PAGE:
Although manufacturers everywhere should be thinking about how the incorporation of lightweight materials impacts them, this often isn’t the case. Unlike Tier One suppliers, Tier Two and down don’t have teams of engineers and planners plotting future strategies. The smaller, privately owned manufacturers are focusing on TODAY by filling orders, quoting new business, and satisfying customer needs, finding it difficult to look more than one or two years ahead.

Know the Facts, See the Potential
According to the U.S. Energy Department:
  • Reducing a vehicle's weight by 10% can improve the fuel economy of the vehicle by 6 to 8%.
  • Magnesium and carbon fiber have the potential to reduce the weight of some vehicle components by 75%.
  • If just one quarter of the light-duty vehicles in the U.S. used light­weight components and high-efficiency engines, we could save more than 5 billion gallons of fuel annually by 2030.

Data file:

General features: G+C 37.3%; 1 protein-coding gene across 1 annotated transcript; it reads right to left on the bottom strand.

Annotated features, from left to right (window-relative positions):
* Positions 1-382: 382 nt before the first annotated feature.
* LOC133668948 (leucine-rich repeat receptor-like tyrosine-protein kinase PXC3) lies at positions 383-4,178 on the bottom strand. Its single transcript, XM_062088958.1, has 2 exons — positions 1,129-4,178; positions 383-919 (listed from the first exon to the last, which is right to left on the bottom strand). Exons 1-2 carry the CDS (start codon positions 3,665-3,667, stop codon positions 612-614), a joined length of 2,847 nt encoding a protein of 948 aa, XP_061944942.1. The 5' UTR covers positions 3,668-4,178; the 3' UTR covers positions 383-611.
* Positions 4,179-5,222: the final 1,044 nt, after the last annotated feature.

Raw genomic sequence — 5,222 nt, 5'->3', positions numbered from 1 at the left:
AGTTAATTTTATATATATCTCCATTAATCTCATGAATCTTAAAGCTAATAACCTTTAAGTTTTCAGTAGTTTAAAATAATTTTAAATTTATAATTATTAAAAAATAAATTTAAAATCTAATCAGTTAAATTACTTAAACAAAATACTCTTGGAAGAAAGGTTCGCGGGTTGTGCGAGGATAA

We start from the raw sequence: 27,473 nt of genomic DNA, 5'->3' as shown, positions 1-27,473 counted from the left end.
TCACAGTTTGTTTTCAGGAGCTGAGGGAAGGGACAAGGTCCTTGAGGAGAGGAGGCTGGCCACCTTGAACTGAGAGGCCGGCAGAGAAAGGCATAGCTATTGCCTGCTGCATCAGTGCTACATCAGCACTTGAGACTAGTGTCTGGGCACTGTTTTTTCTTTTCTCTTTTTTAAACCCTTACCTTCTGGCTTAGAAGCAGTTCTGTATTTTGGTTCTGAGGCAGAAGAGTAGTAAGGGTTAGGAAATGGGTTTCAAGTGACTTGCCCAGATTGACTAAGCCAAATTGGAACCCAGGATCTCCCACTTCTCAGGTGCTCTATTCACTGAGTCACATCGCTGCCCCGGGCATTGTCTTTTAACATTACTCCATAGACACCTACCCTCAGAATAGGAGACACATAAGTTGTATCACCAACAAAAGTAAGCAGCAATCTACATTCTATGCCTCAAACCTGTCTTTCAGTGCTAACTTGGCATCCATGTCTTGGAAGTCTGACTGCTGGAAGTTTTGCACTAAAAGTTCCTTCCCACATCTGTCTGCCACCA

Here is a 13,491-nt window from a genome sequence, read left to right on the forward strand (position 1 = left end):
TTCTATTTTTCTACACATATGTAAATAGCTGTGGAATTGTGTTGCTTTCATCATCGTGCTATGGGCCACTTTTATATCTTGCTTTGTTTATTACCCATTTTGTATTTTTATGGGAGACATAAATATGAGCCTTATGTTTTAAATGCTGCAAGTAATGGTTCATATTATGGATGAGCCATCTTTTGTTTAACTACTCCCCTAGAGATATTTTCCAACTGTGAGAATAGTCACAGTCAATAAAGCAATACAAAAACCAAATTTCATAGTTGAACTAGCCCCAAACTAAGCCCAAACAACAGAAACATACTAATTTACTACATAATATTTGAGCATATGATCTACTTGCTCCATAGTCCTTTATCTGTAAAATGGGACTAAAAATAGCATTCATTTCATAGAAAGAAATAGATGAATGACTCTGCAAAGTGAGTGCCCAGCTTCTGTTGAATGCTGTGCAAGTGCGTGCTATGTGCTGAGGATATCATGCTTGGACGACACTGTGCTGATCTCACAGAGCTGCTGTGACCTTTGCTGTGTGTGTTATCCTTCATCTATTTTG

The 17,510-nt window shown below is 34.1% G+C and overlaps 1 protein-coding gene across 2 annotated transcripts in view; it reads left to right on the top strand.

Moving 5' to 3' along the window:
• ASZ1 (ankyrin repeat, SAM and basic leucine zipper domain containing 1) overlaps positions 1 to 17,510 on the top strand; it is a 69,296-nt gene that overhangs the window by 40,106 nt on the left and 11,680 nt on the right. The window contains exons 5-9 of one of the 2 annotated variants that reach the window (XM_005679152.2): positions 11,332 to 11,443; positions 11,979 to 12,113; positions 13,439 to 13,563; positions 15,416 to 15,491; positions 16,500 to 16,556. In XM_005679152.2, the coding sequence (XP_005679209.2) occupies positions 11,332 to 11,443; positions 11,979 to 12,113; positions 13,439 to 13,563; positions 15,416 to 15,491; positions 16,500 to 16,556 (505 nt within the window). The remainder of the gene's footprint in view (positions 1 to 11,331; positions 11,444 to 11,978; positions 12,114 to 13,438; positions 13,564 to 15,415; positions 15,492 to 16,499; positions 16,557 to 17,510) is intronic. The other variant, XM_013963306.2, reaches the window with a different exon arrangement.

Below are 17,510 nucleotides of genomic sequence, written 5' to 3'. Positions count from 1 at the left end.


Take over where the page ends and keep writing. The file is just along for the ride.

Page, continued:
A Meeting of the Minds
In May, Michigan Manufacturing Technology Center (MMTC) hosted a Lightweight Materials seminar for industry experts to discuss advances in materials and lightweight challenges facing the automotive sector. Speakers from Dow Chemical, Dow Corning, Nexteer Automotive and Ducker Worldwide, presented an optimistic, yet potentially daunting, look at the next 10 years. Here is what was projected:
  • Steel isn’t going away, but aluminum and advanced high strength steels will gain significant share of the automotive market. Ducker Worldwide estimates net aluminum share of the curb weight of American autos will go from 11% to 16% between now and 2025. At the same time, overall steel will drop from 52% today to 46% in 2025, although use of advanced high strength steel will increase from 5% to 11%.
  • Internal combustion engines will remain, but will go to smaller displacements and fewer cylinders. Turbo and supercharger shares will increase from 24% today to 42% in 2020 versus naturally aspirated engines.